Joseph P. Allen captured the experience of "parking" one's food in midair while eating. There are also photographic documents of space high jinks, such as a picture of Elvis in a space suite, and a "For Sale" sign held aloft in space.

Mae Carol Jemison was the first African-American woman to be admitted into the astronaut training program. She spent 190 hours in space between September 12 and 20, 1992, on board the Endeavor. She conducted experiments on weightlessness and motion sickness.

Beyond the Moon: Mars Pathfinder
Mars Pathfinder was designed to be a demonstration of the technology necessary to deliver a lander and a free-ranging robotic rover to the surface of Mars in a cost-effective and efficient manner. Pathfinder not only accomplished this goal but also returned an unprecedented amount of data and outlived its primary design life.   From landing until the final data transmission on September 27, 1997, Mars Pathfinder returned 2.3 billion bits of information, including more than 16,500 images from the lander and 550 images from the rover, as well as more than 15 chemical analyses of rocks and soil and extensive data on winds and other weather factors. Findings form the investigations carried out by scientific instruments on both the lander and the rover suggest that Mars was at one time in its past warm and wet, with water existing in its liquid state and thicker atmosphere.   This is an aerial image looking down at the surface of the planet Mars. A landrover has evidently recently rolled down a yellow ramp and has hit a nearby rock. A large black circle dominates the center of the image.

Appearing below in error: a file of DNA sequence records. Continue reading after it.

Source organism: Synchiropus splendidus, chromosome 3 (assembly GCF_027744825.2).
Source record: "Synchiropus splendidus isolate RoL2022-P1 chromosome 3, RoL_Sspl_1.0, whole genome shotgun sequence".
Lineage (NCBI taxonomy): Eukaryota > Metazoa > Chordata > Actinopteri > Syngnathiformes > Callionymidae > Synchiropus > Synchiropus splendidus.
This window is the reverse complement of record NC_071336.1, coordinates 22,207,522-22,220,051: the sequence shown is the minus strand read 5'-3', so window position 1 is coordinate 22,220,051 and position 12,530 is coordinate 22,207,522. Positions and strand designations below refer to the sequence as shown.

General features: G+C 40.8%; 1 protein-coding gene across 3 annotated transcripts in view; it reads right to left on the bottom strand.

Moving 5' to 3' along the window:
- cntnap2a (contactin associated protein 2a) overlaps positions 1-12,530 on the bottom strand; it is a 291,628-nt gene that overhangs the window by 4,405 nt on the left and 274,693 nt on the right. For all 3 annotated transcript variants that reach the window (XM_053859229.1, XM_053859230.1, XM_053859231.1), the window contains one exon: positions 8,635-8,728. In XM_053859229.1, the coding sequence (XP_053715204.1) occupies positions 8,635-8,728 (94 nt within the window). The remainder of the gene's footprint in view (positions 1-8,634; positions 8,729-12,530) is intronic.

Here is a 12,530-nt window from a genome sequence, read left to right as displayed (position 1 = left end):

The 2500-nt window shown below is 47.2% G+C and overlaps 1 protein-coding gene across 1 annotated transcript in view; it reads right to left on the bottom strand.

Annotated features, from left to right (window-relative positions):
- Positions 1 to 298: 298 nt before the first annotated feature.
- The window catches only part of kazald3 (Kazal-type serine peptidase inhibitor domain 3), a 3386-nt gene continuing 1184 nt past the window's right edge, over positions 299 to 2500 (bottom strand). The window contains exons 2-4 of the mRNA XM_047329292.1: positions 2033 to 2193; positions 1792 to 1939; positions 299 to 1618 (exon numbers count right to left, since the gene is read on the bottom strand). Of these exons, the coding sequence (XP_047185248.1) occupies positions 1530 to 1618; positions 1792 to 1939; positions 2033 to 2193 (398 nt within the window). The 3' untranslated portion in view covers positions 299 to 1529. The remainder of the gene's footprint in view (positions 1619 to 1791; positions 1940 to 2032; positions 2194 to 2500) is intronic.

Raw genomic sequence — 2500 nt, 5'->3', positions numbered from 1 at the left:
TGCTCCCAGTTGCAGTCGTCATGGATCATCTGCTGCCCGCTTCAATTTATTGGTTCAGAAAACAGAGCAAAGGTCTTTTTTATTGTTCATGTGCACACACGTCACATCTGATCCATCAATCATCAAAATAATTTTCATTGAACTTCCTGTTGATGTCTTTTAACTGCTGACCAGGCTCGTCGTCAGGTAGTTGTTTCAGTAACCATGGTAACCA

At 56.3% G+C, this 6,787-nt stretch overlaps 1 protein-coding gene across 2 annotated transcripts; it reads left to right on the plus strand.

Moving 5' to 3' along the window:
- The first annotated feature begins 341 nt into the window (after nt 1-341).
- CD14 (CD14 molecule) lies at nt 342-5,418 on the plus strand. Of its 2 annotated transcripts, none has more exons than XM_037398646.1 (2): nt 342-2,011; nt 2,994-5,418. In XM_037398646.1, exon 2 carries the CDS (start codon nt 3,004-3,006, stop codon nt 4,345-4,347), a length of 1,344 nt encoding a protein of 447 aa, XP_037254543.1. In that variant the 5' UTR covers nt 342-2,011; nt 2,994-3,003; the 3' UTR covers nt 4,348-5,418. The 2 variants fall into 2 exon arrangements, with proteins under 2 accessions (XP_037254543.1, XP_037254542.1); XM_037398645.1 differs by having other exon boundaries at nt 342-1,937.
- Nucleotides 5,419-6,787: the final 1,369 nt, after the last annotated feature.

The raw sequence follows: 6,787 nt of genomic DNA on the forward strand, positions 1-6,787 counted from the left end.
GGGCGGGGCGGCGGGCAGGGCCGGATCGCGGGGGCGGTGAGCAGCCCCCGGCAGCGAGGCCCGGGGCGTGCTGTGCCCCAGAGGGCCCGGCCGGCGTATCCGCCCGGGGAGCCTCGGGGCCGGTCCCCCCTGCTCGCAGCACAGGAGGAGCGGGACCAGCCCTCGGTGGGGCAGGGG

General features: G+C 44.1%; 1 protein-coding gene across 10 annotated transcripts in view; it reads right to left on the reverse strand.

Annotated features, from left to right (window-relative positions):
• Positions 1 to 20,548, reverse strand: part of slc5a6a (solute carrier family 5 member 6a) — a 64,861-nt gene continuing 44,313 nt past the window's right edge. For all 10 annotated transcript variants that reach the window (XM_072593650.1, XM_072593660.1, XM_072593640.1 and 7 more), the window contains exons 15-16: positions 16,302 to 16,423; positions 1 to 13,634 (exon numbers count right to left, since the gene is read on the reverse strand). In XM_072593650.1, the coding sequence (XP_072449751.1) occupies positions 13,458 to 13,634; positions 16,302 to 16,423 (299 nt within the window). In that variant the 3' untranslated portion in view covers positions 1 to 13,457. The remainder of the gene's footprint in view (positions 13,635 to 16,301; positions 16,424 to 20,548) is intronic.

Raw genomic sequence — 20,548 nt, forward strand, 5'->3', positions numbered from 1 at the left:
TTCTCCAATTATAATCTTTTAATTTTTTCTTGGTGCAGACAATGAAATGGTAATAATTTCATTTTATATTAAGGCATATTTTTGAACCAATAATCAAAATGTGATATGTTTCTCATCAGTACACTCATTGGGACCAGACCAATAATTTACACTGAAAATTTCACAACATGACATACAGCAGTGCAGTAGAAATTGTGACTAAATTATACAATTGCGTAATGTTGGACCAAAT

The Museum of Fine Arts, Houston
Credits: Story

The majority of the text in this exhibition appears in Anne Tucker’s “Quest for the Moon and Other Stories: Three Decades of Astronauts in Space” (The Museum of Fine Arts, Houston, 1994).
Information about Skylab Mission is quoted from Information about Mars Pathfinder is quoted from

Thanks to Anne Wilkes Tucker, Jason Dibley, Kim Pashko, Margaret Mims, Caroline Goeser, NASA and the Google Cultural Institute.

Design: Flora Brooks and Matthew Lawson

Credits: All media
The story featured may in some cases have been created by an independent third party and may not always represent the views of the institutions, listed below, who have supplied the content.